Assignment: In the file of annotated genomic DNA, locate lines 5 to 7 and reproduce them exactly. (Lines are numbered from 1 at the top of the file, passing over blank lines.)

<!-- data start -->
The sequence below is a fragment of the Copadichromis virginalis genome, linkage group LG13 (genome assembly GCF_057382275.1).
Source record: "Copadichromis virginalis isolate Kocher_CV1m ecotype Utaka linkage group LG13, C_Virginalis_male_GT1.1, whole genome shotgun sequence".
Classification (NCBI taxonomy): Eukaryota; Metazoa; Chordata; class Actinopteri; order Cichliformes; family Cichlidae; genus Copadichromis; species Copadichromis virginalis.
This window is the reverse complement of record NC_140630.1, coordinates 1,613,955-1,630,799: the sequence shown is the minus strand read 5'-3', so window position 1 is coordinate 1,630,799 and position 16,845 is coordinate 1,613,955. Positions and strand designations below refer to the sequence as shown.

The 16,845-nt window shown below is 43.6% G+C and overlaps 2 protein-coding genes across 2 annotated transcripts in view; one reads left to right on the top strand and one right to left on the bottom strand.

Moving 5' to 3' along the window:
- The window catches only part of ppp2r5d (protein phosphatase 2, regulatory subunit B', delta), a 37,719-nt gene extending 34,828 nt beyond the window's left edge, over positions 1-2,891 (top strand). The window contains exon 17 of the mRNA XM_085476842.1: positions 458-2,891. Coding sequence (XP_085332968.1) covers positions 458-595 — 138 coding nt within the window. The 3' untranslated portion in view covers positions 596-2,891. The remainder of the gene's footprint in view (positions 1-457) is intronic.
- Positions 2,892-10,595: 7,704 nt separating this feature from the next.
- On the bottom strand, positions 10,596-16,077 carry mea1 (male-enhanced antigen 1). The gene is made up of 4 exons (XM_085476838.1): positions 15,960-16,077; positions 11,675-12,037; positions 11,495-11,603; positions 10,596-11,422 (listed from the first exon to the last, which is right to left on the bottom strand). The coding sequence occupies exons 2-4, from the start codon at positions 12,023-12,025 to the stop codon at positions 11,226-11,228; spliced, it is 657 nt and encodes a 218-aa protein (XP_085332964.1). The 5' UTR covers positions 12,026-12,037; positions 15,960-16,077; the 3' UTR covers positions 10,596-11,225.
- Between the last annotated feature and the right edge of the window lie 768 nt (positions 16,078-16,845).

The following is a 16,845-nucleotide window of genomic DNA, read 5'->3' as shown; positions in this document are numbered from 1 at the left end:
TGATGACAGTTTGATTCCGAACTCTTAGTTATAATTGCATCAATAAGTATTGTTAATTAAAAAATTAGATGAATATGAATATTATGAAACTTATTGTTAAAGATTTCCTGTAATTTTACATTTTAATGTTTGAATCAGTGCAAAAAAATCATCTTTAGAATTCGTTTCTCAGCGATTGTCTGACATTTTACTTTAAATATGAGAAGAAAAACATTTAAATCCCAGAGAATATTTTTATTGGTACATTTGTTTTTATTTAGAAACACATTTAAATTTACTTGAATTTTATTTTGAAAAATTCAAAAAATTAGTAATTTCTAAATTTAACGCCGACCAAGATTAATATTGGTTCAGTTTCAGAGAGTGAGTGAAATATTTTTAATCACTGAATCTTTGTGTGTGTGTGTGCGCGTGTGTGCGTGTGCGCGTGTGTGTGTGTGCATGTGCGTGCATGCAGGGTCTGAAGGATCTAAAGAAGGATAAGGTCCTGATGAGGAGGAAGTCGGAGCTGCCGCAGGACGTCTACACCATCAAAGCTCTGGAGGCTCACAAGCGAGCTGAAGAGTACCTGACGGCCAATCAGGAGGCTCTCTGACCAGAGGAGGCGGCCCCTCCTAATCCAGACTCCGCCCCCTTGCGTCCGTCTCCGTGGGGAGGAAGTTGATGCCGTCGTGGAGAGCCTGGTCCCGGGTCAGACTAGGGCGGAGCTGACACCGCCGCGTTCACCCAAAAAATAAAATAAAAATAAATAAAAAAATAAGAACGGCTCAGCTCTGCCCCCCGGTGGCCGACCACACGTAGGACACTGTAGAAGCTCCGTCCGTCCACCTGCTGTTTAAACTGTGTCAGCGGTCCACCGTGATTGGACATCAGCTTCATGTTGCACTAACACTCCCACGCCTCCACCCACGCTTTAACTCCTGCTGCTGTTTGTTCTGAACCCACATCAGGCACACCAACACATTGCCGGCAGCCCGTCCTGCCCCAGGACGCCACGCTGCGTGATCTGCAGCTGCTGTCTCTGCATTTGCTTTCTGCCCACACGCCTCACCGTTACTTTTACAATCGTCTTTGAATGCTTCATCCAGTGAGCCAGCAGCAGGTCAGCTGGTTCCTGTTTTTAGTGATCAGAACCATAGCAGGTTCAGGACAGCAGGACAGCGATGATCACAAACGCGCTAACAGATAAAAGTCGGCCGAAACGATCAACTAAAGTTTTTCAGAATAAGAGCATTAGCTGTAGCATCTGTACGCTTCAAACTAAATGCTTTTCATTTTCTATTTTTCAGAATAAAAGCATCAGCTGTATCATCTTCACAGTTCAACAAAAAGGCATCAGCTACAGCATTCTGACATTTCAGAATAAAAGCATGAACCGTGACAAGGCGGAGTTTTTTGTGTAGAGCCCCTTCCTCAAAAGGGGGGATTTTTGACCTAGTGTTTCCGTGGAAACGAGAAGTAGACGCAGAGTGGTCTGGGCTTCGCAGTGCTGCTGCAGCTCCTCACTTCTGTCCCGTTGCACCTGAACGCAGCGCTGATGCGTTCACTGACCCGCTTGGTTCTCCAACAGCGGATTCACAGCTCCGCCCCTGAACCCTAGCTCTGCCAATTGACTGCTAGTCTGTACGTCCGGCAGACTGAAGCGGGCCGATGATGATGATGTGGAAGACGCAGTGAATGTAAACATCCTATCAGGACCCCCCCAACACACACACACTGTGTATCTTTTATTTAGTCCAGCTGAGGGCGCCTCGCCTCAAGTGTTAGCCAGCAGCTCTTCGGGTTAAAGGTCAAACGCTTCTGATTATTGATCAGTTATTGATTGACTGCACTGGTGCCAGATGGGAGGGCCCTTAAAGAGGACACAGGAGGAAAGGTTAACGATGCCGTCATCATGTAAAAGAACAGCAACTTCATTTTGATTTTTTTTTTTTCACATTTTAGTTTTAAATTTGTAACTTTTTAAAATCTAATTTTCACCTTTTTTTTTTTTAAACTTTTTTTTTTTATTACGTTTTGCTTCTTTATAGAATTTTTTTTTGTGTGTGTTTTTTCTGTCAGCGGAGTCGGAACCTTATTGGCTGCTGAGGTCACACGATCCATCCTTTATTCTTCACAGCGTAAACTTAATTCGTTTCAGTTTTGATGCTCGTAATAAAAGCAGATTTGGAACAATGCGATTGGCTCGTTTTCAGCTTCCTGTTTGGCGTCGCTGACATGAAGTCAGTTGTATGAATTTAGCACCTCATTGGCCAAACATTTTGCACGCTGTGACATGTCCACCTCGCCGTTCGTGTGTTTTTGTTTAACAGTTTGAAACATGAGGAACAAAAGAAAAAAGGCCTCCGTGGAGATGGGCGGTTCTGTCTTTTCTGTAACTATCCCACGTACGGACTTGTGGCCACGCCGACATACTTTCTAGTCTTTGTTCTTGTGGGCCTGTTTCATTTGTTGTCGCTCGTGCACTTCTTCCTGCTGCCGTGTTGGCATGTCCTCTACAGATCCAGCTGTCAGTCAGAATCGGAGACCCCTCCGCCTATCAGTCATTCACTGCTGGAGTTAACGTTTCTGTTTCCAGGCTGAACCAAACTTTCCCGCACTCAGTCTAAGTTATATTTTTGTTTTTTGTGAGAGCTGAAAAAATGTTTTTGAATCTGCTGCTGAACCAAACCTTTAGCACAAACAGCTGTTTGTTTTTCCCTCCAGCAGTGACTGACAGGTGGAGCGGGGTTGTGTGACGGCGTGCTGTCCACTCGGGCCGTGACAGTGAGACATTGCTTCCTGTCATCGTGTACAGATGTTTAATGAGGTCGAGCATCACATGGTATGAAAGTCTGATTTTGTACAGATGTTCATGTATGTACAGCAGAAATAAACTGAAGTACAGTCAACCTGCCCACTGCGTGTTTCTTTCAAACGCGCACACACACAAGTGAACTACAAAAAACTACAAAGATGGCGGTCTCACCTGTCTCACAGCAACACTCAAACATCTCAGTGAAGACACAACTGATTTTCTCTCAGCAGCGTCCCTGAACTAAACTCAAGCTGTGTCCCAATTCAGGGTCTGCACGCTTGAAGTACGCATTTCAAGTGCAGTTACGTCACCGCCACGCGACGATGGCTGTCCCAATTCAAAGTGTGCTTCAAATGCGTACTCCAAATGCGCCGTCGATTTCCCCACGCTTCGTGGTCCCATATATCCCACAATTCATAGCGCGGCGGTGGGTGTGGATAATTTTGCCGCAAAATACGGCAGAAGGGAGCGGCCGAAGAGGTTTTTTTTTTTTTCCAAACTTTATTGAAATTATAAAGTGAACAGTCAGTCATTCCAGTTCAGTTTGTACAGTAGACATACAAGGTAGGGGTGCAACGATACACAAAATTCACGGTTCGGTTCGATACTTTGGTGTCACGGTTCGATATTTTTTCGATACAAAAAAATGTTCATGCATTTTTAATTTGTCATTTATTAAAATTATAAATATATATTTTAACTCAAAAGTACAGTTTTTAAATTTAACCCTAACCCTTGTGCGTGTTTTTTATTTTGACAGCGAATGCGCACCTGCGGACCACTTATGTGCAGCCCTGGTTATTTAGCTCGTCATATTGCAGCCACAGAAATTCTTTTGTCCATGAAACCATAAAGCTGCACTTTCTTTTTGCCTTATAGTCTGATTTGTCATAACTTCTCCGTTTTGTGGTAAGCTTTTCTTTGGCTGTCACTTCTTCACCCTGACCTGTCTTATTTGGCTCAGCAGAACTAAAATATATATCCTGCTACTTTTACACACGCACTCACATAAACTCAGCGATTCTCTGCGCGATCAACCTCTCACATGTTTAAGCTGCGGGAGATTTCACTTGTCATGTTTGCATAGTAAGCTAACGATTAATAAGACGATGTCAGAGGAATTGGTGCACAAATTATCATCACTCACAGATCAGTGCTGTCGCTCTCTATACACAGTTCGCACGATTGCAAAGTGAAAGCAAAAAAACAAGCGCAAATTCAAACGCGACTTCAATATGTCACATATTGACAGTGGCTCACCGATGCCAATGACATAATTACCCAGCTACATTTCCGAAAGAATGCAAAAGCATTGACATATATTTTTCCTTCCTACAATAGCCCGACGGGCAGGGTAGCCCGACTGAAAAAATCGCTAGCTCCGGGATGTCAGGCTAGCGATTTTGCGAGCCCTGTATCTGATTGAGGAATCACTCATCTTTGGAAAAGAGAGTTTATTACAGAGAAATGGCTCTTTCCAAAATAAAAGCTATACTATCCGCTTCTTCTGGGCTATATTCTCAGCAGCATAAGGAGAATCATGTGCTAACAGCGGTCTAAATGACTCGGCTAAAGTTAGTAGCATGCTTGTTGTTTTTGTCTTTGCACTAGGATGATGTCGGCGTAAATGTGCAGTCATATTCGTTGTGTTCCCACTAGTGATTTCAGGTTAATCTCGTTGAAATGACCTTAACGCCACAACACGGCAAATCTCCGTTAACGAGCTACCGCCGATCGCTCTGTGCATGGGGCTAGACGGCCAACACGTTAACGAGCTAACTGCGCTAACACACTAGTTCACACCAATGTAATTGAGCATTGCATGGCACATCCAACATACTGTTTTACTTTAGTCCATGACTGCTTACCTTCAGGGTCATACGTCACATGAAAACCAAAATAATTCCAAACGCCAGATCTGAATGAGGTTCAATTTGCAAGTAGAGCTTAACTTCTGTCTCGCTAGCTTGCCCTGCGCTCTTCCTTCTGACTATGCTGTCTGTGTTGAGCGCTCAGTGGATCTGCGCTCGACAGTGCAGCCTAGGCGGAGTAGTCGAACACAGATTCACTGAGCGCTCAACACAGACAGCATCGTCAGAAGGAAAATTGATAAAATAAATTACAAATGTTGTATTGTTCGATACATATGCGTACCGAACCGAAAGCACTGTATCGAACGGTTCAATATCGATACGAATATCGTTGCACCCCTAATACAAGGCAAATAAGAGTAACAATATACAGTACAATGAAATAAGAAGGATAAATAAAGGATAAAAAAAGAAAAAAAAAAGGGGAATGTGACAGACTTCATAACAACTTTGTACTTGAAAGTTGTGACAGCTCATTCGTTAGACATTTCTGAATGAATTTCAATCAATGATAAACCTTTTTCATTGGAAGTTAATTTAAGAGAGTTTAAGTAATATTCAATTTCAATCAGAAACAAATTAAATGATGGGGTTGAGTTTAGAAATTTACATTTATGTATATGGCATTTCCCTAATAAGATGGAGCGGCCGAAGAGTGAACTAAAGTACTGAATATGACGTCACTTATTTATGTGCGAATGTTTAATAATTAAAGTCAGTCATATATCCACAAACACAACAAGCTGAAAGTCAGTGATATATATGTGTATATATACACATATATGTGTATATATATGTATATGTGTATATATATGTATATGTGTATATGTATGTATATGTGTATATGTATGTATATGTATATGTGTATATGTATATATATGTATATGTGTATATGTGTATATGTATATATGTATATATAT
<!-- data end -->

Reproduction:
The 16,845-nt window shown below is 43.6% G+C and overlaps 2 protein-coding genes across 2 annotated transcripts in view; one reads left to right on the top strand and one right to left on the bottom strand.

Moving 5' to 3' along the window:
- The window catches only part of ppp2r5d (protein phosphatase 2, regulatory subunit B', delta), a 37,719-nt gene extending 34,828 nt beyond the window's left edge, over positions 1-2,891 (top strand). The window contains exon 17 of the mRNA XM_085476842.1: positions 458-2,891. Coding sequence (XP_085332968.1) covers positions 458-595 — 138 coding nt within the window. The 3' untranslated portion in view covers positions 596-2,891. The remainder of the gene's footprint in view (positions 1-457) is intronic.